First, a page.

The dried product is then collected and allowed to cool. Then, the product is sized or cut to a proper size and packaged. The final product is approximately 28 to 32% fat rather than 40 to 45% fat, which is the typical percentage of pepperoni fat content. Therefore, the product is not as greasy because the fat is emulsified and not exposed when the product is dried. This method results in a very flavorful product within about 1 to 1 ½ days without the use of cultures, dry rooms, acidification or fermentation, which typically takes about 10 to 14 days.

Several of the steps discussed above in the preferred embodiment method are optional steps. A lean/fat blend could be used in the product mixture rather than a fat raw material, however, it is more expensive and the additional fat helps give the final product a softer bite and more flavor. Also, the use of ¼ inch and ½ inch plates during grinding of the product mixture and the product, respectively, are not the only size plates that can be used, and other suitable methods of grinding or size reduction of the product mixture may be utilized. The product mixture can be ground finer or coarser, but the product mixture should be ground to a size that blends well with the spices that are added. The product mixture could be mixed for approximately 5 to 15 minutes when the spices are added, as long as the spices are mixed uniformly throughout the product mixture. In addition, the use of the chopper/emulsifier is not necessary, but it homogenizes the product mixture and reduces the connective tissue and the fat particle size within the product mixture. Therefore, if the chopper/emulsifier is not used, the grinding of the product mixture must be at a smaller size of approximately ⅛ to ¼ inch.

Also, placing the product mixture in casing and cooking the product mixture in a smokehouse are optional steps, but these steps result in a better final product. To carry out the process without cooking the product mixture in the smokehouse, the product mixture is first mixed in a chopper/emulsifier. This blending of the product mixture extracts proteins from the product mixture and makes it sticky, and clumping may occur if uncoated salt is added during this step in the process. Therefore, either encapsulated salt should be used or the salt should be added later in the process, after the slurry is made, to prevent clumping of the product mixture. Then, the product mixture is placed in a kettle where a slurry is made at approximately 120 to 130° F., and the product is dried on the drum drier as previously described. The advantage to cooking the product mixture in a smokehouse is that it makes a more uniform product that performs better over the drum drier, and the cooking denatures the protein so the type of salt and when the salt is added is a moot issue.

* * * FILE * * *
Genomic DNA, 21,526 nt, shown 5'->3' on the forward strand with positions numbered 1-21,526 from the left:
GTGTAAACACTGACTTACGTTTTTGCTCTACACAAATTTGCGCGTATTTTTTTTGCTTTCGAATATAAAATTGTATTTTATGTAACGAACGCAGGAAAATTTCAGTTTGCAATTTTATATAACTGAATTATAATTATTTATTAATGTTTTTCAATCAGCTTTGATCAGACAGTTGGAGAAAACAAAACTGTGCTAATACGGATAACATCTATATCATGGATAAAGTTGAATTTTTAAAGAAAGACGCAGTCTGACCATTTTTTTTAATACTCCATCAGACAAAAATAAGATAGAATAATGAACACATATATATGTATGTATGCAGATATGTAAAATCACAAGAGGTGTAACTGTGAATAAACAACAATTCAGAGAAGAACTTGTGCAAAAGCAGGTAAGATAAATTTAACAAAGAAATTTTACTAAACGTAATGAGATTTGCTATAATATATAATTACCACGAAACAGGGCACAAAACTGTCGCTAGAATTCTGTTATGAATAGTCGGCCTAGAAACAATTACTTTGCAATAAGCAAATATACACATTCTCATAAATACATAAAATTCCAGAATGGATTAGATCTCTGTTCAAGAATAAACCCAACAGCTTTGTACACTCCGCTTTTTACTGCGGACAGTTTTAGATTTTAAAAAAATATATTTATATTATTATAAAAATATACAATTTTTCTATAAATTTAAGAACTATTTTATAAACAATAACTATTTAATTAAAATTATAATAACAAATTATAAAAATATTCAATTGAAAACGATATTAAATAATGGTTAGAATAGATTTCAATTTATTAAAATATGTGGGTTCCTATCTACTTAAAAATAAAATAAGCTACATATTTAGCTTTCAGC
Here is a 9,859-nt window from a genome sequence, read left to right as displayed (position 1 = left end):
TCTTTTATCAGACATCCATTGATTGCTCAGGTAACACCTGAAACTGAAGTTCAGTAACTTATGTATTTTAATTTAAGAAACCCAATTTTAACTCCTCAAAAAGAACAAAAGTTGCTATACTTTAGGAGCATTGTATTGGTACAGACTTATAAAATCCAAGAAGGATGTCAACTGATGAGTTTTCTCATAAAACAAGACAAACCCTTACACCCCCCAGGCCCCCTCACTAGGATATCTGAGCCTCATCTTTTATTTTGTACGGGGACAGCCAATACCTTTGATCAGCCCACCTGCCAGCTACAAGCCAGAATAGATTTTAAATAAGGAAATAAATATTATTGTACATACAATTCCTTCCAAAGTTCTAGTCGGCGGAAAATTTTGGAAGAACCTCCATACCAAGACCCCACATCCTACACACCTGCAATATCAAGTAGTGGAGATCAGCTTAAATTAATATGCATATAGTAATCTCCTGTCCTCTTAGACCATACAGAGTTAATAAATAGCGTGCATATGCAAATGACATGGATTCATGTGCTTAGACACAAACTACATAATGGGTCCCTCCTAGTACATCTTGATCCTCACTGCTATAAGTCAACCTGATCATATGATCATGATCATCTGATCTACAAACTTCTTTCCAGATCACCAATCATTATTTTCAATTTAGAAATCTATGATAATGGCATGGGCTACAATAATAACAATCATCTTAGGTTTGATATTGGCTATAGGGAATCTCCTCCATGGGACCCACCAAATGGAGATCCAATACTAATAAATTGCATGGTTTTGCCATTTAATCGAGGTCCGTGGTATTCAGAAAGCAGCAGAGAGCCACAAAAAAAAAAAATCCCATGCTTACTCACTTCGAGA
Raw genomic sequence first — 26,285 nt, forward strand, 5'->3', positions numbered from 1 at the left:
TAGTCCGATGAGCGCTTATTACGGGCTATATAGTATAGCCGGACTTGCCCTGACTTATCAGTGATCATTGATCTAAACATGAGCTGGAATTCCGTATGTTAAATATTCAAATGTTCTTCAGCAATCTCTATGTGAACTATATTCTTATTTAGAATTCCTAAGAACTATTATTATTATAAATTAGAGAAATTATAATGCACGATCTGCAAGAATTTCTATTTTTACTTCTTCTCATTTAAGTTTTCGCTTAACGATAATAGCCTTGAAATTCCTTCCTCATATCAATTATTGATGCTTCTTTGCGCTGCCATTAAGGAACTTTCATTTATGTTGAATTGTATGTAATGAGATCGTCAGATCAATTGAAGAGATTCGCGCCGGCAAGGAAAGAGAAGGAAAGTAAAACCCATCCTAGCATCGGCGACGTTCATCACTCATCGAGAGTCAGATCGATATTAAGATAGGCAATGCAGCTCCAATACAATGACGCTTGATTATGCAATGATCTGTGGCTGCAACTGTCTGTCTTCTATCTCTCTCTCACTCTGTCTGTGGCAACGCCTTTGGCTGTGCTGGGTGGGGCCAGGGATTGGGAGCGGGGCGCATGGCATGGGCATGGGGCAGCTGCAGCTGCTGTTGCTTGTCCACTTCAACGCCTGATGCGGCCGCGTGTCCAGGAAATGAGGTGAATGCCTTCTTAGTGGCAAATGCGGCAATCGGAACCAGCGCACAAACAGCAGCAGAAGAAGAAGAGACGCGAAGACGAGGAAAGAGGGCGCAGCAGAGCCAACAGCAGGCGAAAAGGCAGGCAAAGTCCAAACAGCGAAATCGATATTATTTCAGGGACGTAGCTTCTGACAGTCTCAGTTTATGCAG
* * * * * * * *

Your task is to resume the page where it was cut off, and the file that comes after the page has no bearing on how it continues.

Finally, creating a slurry of the product and draining the excess fat from the product are also optional, but these steps help the product roll over the drum drier much more easily, resulting in a better final product. In order for the subject method to work properly so as to result in the desired final product, either the product mixture must be cooked in a smokehouse or a slurry must be made, but both of these steps are optional as long as the other step is employed. Without creating the slurry and draining the fat after the product is ground with the ½ inch plate, the product is fed over the drum drier, but the product tends to be patchy over the drum drier, and the product tends to stick to the drum. Therefore, creating the slurry first helps the product flow better over the drum drier and results is a better final product.

The above specification, examples and data provide a complete description of the manufacture and use of the composition of the invention. Since many embodiments of the invention can be made without departing from the spirit and scope of the invention, the invention resides in the claims hereinafter appended.

Claims (23)

We claim:
1. A method for making pepperoni, comprising the steps of:
a) creating a product mixture including a meat fat raw material, said fat raw material having a fat content of approximately 45% or higher;
b) grinding and mixing said product mixture;
c) emulsifying said product mixture thereby finely dispersing fat particles within said product mixture;
d) cooking said product mixture whereby a stable product is created; and
e) draining excess fat from said product; and then
f) drying said product on a drum drier thereby obtaining a moisture protein ratio of 1.6:1 or less.
2. The method of claim 1, wherein said fat raw material has a fat content of approximately 45% to 60%.